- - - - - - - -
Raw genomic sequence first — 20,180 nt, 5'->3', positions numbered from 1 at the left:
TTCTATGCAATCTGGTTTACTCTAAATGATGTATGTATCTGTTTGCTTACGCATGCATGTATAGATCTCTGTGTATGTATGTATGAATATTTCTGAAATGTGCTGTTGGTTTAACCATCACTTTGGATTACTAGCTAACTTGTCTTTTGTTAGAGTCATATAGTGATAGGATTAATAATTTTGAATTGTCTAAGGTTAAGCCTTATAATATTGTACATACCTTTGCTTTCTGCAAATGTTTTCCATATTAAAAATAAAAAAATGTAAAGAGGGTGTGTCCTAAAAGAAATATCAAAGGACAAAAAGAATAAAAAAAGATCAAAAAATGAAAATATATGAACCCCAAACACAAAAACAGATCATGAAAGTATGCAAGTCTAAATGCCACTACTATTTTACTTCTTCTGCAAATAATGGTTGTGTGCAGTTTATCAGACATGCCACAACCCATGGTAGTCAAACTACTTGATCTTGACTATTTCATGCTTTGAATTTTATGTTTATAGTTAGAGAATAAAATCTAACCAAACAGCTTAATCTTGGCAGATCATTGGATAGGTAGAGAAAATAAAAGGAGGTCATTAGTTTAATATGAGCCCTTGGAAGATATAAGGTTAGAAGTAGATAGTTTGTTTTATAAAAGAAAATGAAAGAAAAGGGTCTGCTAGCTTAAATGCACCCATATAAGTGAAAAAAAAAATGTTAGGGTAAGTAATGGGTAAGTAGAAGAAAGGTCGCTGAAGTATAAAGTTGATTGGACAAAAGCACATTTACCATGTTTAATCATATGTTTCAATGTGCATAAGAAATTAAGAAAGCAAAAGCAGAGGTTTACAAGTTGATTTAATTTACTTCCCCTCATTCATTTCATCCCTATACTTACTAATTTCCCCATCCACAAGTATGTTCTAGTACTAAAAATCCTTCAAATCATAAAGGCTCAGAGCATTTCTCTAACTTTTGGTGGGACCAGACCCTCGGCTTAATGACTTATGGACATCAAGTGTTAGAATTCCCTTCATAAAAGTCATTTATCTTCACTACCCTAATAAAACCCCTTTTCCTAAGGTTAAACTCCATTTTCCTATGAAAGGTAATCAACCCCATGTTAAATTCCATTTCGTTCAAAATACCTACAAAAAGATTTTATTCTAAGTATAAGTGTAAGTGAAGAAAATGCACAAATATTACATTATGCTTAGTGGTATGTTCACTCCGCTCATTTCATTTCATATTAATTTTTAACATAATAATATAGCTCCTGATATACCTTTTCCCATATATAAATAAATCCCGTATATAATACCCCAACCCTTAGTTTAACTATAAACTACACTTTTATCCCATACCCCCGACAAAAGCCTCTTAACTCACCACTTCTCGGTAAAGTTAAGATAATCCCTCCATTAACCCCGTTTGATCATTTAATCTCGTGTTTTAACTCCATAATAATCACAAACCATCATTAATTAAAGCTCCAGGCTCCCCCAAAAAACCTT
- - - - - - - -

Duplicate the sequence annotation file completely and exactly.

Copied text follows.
Raw genomic sequence first — 20,180 nt, 5'->3', positions numbered from 1 at the left:
TTCTATGCAATCTGGTTTACTCTAAATGATGTATGTATCTGTTTGCTTACGCATGCATGTATAGATCTCTGTGTATGTATGTATGAATATTTCTGAAATGTGCTGTTGGTTTAACCATCACTTTGGATTACTAGCTAACTTGTCTTTTGTTAGAGTCATATAGTGATAGGATTAATAATTTTGAATTGTCTAAGGTTAAGCCTTATAATATTGTACATACCTTTGCTTTCTGCAAATGTTTTCCATATTAAAAATAAAAAAATGTAAAGAGGGTGTGTCCTAAAAGAAATATCAAAGGACAAAAAGAATAAAAAAAGATCAAAAAATGAAAATATATGAACCCCAAACACAAAAACAGATCATGAAAGTATGCAAGTCTAAATGCCACTACTATTTTACTTCTTCTGCAAATAATGGTTGTGTGCAGTTTATCAGACATGCCACAACCCATGGTAGTCAAACTACTTGATCTTGACTATTTCATGCTTTGAATTTTATGTTTATAGTTAGAGAATAAAATCTAACCAAACAGCTTAATCTTGGCAGATCATTGGATAGGTAGAGAAAATAAAAGGAGGTCATTAGTTTAATATGAGCCCTTGGAAGATATAAGGTTAGAAGTAGATAGTTTGTTTTATAAAAGAAAATGAAAGAAAAGGGTCTGCTAGCTTAAATGCACCCATATAAGTGAAAAAAAAAATGTTAGGGTAAGTAATGGGTAAGTAGAAGAAAGGTCGCTGAAGTATAAAGTTGATTGGACAAAAGCACATTTACCATGTTTAATCATATGTTTCAATGTGCATAAGAAATTAAGAAAGCAAAAGCAGAGGTTTACAAGTTGATTTAATTTACTTCCCCTCATTCATTTCATCCCTATACTTACTAATTTCCCCATCCACAAGTATGTTCTAGTACTAAAAATCCTTCAAATCATAAAGGCTCAGAGCATTTCTCTAACTTTTGGTGGGACCAGACCCTCGGCTTAATGACTTATGGACATCAAGTGTTAGAATTCCCTTCATAAAAGTCATTTATCTTCACTACCCTAATAAAACCCCTTTTCCTAAGGTTAAACTCCATTTTCCTATGAAAGGTAATCAACCCCATGTTAAATTCCATTTCGTTCAAAATACCTACAAAAAGATTTTATTCTAAGTATAAGTGTAAGTGAAGAAAATGCACAAATATTACATTATGCTTAGTGGTATGTTCACTCCGCTCATTTCATTTCATATTAATTTTTAACATAATAATATAGCTCCTGATATACCTTTTCCCATATATAAATAAATCCCGTATATAATACCCCAACCCTTAGTTTAACTATAAACTACACTTTTATCCCATACCCCCGACAAAAGCCTCTTAACTCACCACTTCTCGGTAAAGTTAAGATAATCCCTCCATTAACCCCGTTTGATCATTTAATCTCGTGTTTTAACTCCATAATAATCACAAACCATCATTAATTAAAGCTCCAGGCTCCCCCAAAAAACCTT